"I look at today's trading session. Once again here is Charlie Pellett is thank you very much. Carol massar. Thank you. Jason. Here's what's going on. The Dow the s&p NASDAQ all in retreat on this Wednesday. The selloff in semiconductor and FANG names that has rallied US equity markets, put NASDAQ on course, for a so-called correction right now, NASDAQ is down two point three percent lower by a hundred and seventy points. Now trading close to the lowest since may the latest leg down puts the plunge from its August record of eighty one nine past the ten percent drop that is the commonly accepted definition of a correction. So again, NASDAQ slumping a hundred and sixty eight points down two point three percent s&p down thirty four down one point three percent. The Dow down one hundred and seventy one down seven tenths the tenure up eleven thirty seconds yield three point one two percent gold. Little changed up ten cents the ons right now. West Texas intermediate crude up six tenths of one percent, sixty seven sixty six eighty three right now on WTI recapping stocks lower SNP down thirty three a dropped their of one point two percent. I'm Charlie pelletan. That. This is a Bloomberg business flash. Thank you so much Charlie Pellett. You're listening to Bloomberg BusinessWeek. I'm Jason Kelly alongside Carol Massar here on a Wednesday afternoon in New York City, New York City, candidly a little bit on edge, given some of the activity around some suspicious packages over the last twenty four hours both in the northern suburbs. Affecting George sources home up in Westchester county, as well as the home of former President Bill Clinton and former secretary of state Hillary Clinton as well as the CNN newsroom here in midtown Manhattan. Yeah. And it's interesting to to hear certainly the president come out and say bipartisan support to get to the bottom of this. But if you think about those those suspicious packages, those explosive packages, essentially kind of partisan targeted out about it does feel that way. Indeed. And we just did hear comments from the president of the United States in the East Room of the White House at an event convene to talk about the opioid crisis can being with the first lady Melania Trump gave opening remarks. She herself actually addressing in the top of her remarks the suspicious packages the event has moved on to talk about the opioid crisis. Karen Pence, the wife of vice President Mike Pence also in attendance are as several members of the president's family, all of whom have been working on this. But clearly these packages top of mind for the president. He did talk about putting the full weight of the government. We had accomplished again, we had a conversation with Josh Greene who watches all things politics, I and has been closely looking at the midterm election June. I talked with him earlier for a weekend BusinessWeek program. And what's interesting is he talked about the element of fear and the power that that can can have to bring out voters, especially in a midterm election. And it'll be interesting to see how incidents like this are concerns over other things whether or not that brings out the voters, absolutely true. And Josh green is a true expert on a lot of the rhetoric that has been behind the political moment that we've been living in for the past couple of years. So among our most read stories on the Bloomberg today. Former fed chairman Paul Volcker weighing in on president's really trying to pressure the fed. There's so much going on. And certainly President Trump has been vocal once again critical of the fed again this week. Paul Volcker knows though about the difficult relationship sometimes between the president and the Federal Reserve. I it's all in his new auto-biography. It's called keeping at it. The quest for sound money and good government. It's been written with Bloomberg markets editor Christine Harper. She joins us in our Bloomberg. Interactive brokers student New York, so nice to have you here with us. Jason I got to talk to you a little bit about the book this week. First of all tell us about the process and sitting down and doing this with Paul Volcker. Well, he's one of the most amazing public servants that this country has had over the last century. He's ninety one. He's a sharp is attack. He has served under six presidents in the treasury department as Federal Reserve chairman and most recently with the Barack Obama as head of the president's economic recovery advisory board he's worked for Democrats and Republicans. He's very clear eyed he has is best known for stopping the double digit inflation of the nineteen seventies and eighties. But he also had a friend. To the end of Bretton Woods in the nine hundred seventy one when Richard Nixon took the country off the gold standard. Nobody really understands monetary policy and global economics as well as Paul Volcker, and he's an amazing man to work with and what are the amazing things about these excerpts from the book Christine are first of all the scope of history that that is embedded in them. And it really takes us both you and Paul in this really take us inside the room and inside this is Carol looted to this rather tortured relationship that the president has always had with the Federal Reserve. And it's interesting, I think especially I mean, so timely, obviously. But an interesting reminder that maybe there's nothing new under the sun, tell us about these encounters that well, there's so much in the book the book is called keeping at it. It comes out next week that while we are working over the last year. We kept saying oh my God. This is in the news. This is in the news. This is in the news. It's a lot of the issues. He was handling and that he addresses in the book keep coming up at one of them. Obviously the independence of the fed as he describes in the book, he was in the treasury department when LBJ was president LBJ very much was opposed to raising interest rates and put some pretty strong pressure on then chairman, the longest ever serving fed chairman William mcchesney Martin. So he recounts that meeting in the Oval Office. He also talks about and this has gotten a lot of attention this week. The I think. He's he's first surreal. It's first time. He's really talked about when he was summoned to the White House to talk to Ronald Reagan. This was a year after he'd been reappointed to the fed by Reagan, and it was an election year nineteen Eighty-four and instead of going to the Oval Office he was called into the library and his memory is that James Baker. The then chief of staff told him the president is ordering you're not to raise rates. So he's seen this before. And the president. I just love the Republican president Ronald Reagan who was not known to just sort of keep quiet kept entirely quiet, essentially, led the chief of staff say what needed to be say exactly sort of preserving deniability presumably, so I mean, but of course, what's different about both of those circumstances. They weren't public. They were doing this behind closed doors that we're trying to exert their influence, they may or may not have succeeded. I mean, and he also writes about how Arthur burns had this relationship with Nixon where a lot of people thought Nixon got his way with. Then fed chairman Arthur burns, but it was all behind closed doors. You couldn't see it. And of course, what we're seeing today with Trump being so vocal. So public is different. Does he worry about the independence of the fed because you've got a president who is being so outspoken so vocal? And it's out there front and center, it's not behind closed doors. Yeah. I mean, I'll tell you. I mean, he he has been impressed by what he's seen from today's fed chairman. So he has some good things to say about Jay Powell. But he's always worried about the independence of the fed, Ed. And of course, what he reminds us. How is that? The executive the president has no official power over the fat. It's all the congress. So what what really matters is whether the members of congress are willing to stick with the fed so far it looks like they are. But you know, that can always change. I wanna ask you about something that comes up in the book specifically along these lines, which is the power and influence of the chairman of the Federal Reserve because it changed dramatically when Paul Volcker came into this role during the Carter administration. Correct. Yes. I mean. So like, I said Arthur burns is somewhat remembered as having become too acquiescent to Richard Nixon's desire to keep the economy growing. So that we could get reelected. And so a lot of people blame him for allowing the inflation to really get going in the seventies. And then Carter appointed this businessman. Bill Miller who really didn't have the chops to get his way. And so by the time Volker came in as the fed people really weren't weren't sure. Central banks who get it done. Arthur burns himself gave a speech saying, you know, I don't think central banks can necessarily do anything more. You know, people sort of throw up your hands kind of speech. Central banking, and was his big public speech at that very moment that he was giving that speech in Belgrade that the IMF meeting Welker was flying back to Washington and getting ready to hold a Saturday night press conference that change monetary policy forever. And by the time, he left you more than a decade later people had enormous respect for the Federal Reserve. And so one person can make a big difference. You know, having that ability to to stick up for what's right? He believes fervently and the importance of of monetary policy and being independent because price stability is very important. It's it's as her of all economic growth in his view. I love when you talked with us earlier this week in you talked about how Paul Volcker really had a sense of civic duty. And this comes from his dad. I mean, look at leaders today. Some who just kind of want the power and the position and the title, it seems like he sought very differently. Yeah. I mean more than anything else. This is why he. He wrote this book because he is consumed with this concern about the state of our public servants. And the basically the people who are just getting stuff done in government, not having the support and the training and the wherewithal to do the do their job correctly. And that is undermining trust in government and allowing politicians to kind of take shots at government and chip away at it. And you know, you see these relatively sort of hostile people being being appointed agencies that they don't really want to exist. So and that's a big problem. And but he doesn't say it is an all new today. It's it's been kind of growing. And so he's he's very strong believer in better training public servants and his father as you mentioned was himself. A public servant who turned around the town of Teaneck New Jersey. By just managing it really effectively leaves an engineer by training. He believed in getting things done efficiently. He made a big difference and Paul Volcker's childhood was consumed with this idea that that was the best way to spend your life. So the excerpt from the book, which is out next week the book that is is out next week. The excerpt is available right now, it will be featured in Bloomberg BusinessWeek magazine this week Christine. Harper editor Bloomberg markets magazine, co author with Paul Volcker of keeping at it. It is a phenomenal read we're so proud of Christine. Pretty cool pictures in there. Right grave picture. It really is amazing. And also, there's an excerpt on Bloomberg opinion today, another excerpt of the book that is some Paul Volcker's views on inflation, not surprisingly catching a lot of attention out there, given how as Christine mentioned how incredibly timely it is. And that historical perspective has experience. It's just it's breathtaking. Well, think about the cycles. He saw anybody understated inflation. This is somebody who certainly did and had deal with massive inflation something that I think you've got a whole generation that doesn't even get Christine Harper. Thank you so mind, you Caroline Jason. And everybody should check out the bookkeeping at at the quest for sound money and government good government written by or with Bloomberg markets editor Christine Harper. All right. Let's get some world and national news for that. We go to Bob moon in the eleven three oh newsroom Jason Carroll. Thank you serious of bomb. Scares was the breaking news today..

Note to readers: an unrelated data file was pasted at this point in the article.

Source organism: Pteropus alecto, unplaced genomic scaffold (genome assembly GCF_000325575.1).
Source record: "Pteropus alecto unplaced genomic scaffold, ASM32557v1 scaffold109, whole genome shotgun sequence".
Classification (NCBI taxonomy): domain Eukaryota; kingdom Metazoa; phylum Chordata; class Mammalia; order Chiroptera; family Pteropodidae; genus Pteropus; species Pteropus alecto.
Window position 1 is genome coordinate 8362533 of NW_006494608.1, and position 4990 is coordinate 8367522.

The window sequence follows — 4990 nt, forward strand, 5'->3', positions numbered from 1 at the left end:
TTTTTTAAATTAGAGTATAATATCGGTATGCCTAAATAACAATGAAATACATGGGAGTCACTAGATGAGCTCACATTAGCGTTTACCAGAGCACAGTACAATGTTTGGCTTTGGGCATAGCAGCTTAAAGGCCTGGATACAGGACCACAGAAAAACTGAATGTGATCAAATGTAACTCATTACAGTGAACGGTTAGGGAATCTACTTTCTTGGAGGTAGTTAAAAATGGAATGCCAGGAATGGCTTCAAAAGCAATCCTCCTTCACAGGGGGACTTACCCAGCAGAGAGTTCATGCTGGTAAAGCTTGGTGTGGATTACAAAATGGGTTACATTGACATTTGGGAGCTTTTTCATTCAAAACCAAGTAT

"paul volcker" Discussed on Money Box